Crises in Haiti leave women and girls ever more vulnerable

Widespread, surging gang violence has forced thousands of Haitians to flee their homes in search of safety.

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 PORT-AU-PRINCE, Haiti – Even before President Jovenel Moïse was assassinated in early July, the already politically unstable Caribbean country was in turmoil.

Last year, it had to contend with COVID-19; Tropical Storm Laura, which killed dozens, damaged thousands of homes and destroyed crops; and intensifying gang violence that has forced nearly 20,000 to flee.

 Conflict and displacement have produced a humanitarian crisis – and a grim set of numbers. More than 4 million Haitians – 60 per cent of them women and girls – will need emergency assistance this year. Last year, gender-based violence cases spiked 377 per cent with 6,500 exposed to sexual violence in the coming months. Nearly 5,000 internally displaced persons are at risk of sexually-transmitted infections (STIs) including HIV/AIDS. In the next three months, 15 per cent of the anticipated 1,000 deliveries are likely to have complications, increasing the risk of maternal death.

 There is need in all corners: 15,000 require family planning services and almost 3,000 need STI treatment. If health facilities have remained open, medical personnel cannot travel to those situated in affected areas. Disrupted supply chains, roadblocks and security challenges have resulted in shortages of food and medical supplies.

 Caught in the crossfire

 Just like the pandemic, clashes have limited movement and accessibility. Women “are caught in the crossfire between COVID-19 and violence,” said Dr. Marie Deschamps, assistant director of medical institution GHESKIO. “Victims are locked in their homes or temporary shelters and cannot ask for help. Another weakness is the lack of legal support for the victim who tells us that she has been raped.”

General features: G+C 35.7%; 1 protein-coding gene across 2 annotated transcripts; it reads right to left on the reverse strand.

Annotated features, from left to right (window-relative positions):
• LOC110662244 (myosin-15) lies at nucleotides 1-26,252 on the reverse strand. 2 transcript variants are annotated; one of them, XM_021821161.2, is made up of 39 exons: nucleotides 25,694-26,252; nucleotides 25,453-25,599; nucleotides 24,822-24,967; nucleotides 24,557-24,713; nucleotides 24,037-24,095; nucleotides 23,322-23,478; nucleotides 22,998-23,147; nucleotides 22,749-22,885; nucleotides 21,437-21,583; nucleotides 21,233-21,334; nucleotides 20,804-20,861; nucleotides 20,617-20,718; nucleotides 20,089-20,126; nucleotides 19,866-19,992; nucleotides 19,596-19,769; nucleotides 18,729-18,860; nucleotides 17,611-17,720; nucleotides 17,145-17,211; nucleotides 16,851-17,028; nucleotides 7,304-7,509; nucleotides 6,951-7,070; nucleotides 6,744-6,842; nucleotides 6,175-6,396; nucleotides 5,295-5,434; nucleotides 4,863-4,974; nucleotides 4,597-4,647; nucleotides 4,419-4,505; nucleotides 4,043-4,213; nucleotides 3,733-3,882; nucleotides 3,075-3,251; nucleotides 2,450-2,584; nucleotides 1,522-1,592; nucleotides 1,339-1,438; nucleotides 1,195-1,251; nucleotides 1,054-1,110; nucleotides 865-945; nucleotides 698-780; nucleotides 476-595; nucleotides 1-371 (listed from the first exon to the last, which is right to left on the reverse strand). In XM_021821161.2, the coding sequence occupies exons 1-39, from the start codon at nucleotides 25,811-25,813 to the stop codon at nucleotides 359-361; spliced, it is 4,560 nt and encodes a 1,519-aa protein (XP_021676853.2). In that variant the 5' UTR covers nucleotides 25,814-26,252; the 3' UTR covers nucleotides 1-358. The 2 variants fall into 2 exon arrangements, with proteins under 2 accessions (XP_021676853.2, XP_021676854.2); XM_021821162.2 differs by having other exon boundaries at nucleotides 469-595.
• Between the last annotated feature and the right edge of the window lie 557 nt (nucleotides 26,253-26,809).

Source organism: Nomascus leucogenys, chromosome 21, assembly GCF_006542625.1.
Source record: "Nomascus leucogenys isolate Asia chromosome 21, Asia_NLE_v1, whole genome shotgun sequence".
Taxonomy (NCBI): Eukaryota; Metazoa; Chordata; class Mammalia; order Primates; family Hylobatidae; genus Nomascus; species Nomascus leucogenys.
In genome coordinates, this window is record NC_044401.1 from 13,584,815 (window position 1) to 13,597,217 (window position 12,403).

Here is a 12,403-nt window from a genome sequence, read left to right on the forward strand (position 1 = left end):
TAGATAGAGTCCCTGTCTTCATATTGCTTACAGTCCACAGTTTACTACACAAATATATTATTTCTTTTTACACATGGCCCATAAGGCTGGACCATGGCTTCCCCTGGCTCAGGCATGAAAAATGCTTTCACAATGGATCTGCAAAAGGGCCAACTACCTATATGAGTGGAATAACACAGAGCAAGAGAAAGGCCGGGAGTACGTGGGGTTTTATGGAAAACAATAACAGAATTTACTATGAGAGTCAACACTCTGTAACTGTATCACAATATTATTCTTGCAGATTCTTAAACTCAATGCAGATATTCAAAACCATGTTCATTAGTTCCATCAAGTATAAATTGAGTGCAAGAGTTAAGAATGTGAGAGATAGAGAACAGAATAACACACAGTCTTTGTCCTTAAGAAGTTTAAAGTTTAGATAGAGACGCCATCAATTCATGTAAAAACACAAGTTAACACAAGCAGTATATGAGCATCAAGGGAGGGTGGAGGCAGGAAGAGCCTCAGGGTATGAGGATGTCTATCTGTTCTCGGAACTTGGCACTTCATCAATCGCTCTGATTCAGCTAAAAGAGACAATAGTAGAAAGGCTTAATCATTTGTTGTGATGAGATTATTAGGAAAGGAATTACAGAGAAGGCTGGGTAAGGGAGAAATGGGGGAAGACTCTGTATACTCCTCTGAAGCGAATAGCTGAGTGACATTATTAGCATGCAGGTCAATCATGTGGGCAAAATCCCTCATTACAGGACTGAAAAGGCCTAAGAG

Some are brutalized at the hands of gang members. “Bandits with weapons came to rape us again, kicked us out, beat us,” one woman in the Martissant neighbourhood recounted. “They burned our house, they took everything from us.”

 UNFPA has deployed staff and assistance to internally displaced persons (IDP) camps. In the first five months of the year, UNFPA and partners have also cared for 1,347 sexual violence survivors (including almost 700 children and 110 men) and managed 6,356 cases of physical violence. In addition, UNFPA and its partners have operated mobile clinics and  provided psychological counselling in the Vallée de Bourdon, Canaan, Delmas 103, Bel-Air, Martissant and Carrefour areas. Approximately 130,000 people, including people living with disabilities, received sexual and reproductive health, family planning and sexually transmitted infection prevention services. Pregnant women received clean delivery kits with basic hygienic essentials and solar lamps.

Once again, the lives and dignity of women and girls are needless casualties of conflict. According to the 2021 UNFPA Humanitarian Action Overview, Haiti is one of the top ten countries in need of funding for emergency response, as UNFPA looks to mobilize $4.5 million (of the total ask of $25.5 million) to continue providing immediate sexual, reproductive and maternal health support and assistance to gender-based violence survivors.